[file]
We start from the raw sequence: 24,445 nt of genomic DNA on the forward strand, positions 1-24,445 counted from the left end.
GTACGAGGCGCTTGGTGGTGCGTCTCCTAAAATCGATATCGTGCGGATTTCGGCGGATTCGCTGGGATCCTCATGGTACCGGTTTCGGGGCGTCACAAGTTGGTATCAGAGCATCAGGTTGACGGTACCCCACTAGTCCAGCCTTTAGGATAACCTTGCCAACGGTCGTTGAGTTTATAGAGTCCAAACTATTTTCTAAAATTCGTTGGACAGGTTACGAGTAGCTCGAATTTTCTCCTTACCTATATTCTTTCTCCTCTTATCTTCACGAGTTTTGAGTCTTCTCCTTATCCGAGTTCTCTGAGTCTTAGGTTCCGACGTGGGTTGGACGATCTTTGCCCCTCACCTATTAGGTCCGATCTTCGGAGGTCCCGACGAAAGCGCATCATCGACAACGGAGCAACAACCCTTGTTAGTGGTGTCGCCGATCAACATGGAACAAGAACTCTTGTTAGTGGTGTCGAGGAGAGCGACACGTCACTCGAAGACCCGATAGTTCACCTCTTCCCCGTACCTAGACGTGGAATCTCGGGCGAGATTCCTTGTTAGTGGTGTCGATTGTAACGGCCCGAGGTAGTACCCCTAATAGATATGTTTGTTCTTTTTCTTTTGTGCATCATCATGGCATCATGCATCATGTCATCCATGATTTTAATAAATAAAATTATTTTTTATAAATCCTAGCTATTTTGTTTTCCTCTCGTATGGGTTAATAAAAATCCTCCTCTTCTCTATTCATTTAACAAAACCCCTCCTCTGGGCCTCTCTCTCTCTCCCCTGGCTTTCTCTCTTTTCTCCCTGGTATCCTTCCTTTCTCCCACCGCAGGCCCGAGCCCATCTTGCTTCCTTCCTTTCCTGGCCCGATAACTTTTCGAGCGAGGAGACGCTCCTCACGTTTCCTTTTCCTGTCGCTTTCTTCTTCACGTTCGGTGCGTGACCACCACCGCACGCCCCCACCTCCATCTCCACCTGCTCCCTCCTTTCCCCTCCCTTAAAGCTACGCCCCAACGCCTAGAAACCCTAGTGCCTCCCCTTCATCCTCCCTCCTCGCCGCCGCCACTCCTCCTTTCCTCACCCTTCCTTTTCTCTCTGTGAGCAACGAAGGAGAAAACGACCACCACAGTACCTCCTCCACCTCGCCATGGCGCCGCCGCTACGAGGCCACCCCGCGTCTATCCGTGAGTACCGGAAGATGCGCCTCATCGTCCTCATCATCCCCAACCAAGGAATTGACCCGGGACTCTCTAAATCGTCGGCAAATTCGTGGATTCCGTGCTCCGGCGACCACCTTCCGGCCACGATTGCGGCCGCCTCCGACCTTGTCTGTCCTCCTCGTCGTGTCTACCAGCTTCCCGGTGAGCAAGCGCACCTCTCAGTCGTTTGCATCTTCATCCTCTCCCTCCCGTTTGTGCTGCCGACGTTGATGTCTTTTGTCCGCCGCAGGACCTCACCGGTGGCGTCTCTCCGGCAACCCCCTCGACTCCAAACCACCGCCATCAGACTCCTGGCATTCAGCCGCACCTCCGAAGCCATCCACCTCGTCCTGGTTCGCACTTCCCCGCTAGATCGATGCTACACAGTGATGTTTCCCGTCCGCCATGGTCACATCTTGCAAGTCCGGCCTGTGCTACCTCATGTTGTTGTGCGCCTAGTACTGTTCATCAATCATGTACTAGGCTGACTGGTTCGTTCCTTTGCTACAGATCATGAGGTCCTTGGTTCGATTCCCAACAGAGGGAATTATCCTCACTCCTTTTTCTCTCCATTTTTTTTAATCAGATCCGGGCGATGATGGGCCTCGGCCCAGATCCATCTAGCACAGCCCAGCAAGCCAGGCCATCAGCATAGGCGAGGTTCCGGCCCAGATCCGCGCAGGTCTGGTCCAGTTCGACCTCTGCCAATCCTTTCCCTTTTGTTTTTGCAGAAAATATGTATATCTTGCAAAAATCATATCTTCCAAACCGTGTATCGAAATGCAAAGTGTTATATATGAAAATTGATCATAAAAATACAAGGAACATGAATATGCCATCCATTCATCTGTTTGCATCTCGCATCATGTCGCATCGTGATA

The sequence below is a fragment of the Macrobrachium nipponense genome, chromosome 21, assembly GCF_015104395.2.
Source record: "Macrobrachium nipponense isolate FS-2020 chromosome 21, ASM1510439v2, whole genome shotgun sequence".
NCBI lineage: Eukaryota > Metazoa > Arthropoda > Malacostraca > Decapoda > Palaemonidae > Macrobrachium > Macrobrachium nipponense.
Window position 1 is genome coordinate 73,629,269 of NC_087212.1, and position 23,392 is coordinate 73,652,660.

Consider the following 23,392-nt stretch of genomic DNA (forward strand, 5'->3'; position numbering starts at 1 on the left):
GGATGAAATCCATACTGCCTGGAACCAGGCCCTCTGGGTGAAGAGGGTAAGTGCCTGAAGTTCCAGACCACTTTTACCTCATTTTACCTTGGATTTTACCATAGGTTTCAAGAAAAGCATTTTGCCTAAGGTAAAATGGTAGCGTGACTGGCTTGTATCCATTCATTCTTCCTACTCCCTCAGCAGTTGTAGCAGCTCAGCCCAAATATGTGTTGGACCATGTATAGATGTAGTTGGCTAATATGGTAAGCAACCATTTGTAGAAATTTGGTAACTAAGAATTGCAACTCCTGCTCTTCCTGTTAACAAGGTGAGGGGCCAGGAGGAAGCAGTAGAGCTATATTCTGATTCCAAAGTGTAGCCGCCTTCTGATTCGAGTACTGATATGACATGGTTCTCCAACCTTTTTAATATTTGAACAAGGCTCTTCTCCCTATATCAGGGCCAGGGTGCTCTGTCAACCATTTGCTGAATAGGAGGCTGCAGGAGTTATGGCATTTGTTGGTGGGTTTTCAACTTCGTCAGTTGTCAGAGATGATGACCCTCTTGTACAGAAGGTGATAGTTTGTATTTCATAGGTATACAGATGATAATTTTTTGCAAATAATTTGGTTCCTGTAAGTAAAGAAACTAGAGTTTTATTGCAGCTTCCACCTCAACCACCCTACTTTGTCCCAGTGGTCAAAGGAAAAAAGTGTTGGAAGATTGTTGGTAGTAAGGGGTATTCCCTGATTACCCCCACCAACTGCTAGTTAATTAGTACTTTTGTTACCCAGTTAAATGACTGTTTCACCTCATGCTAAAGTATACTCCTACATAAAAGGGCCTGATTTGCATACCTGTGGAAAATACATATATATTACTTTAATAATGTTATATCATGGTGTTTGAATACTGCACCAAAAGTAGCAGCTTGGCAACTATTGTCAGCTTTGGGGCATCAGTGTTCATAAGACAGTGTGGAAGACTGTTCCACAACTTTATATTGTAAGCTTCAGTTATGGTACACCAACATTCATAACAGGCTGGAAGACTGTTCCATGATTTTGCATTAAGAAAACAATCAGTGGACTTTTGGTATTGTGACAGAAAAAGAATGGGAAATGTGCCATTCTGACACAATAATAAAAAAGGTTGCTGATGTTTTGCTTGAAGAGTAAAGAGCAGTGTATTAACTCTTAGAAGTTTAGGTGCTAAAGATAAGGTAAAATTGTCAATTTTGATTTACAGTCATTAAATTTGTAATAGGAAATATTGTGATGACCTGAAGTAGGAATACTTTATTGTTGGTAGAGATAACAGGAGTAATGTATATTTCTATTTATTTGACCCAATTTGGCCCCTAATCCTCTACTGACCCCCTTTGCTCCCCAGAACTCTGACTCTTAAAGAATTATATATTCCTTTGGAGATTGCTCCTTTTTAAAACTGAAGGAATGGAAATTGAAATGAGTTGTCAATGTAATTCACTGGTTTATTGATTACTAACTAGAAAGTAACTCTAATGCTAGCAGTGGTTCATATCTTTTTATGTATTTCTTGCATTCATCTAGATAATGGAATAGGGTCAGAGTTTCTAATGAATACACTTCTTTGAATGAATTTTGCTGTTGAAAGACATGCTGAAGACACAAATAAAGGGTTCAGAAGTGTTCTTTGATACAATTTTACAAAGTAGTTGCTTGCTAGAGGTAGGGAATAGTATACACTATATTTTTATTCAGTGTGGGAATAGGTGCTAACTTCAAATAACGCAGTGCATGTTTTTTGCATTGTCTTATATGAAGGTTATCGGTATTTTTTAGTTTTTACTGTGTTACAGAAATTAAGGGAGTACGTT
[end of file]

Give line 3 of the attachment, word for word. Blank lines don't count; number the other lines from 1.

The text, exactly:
The sequence below is a fragment of the Macrobrachium nipponense genome, chromosome 21, assembly GCF_015104395.2.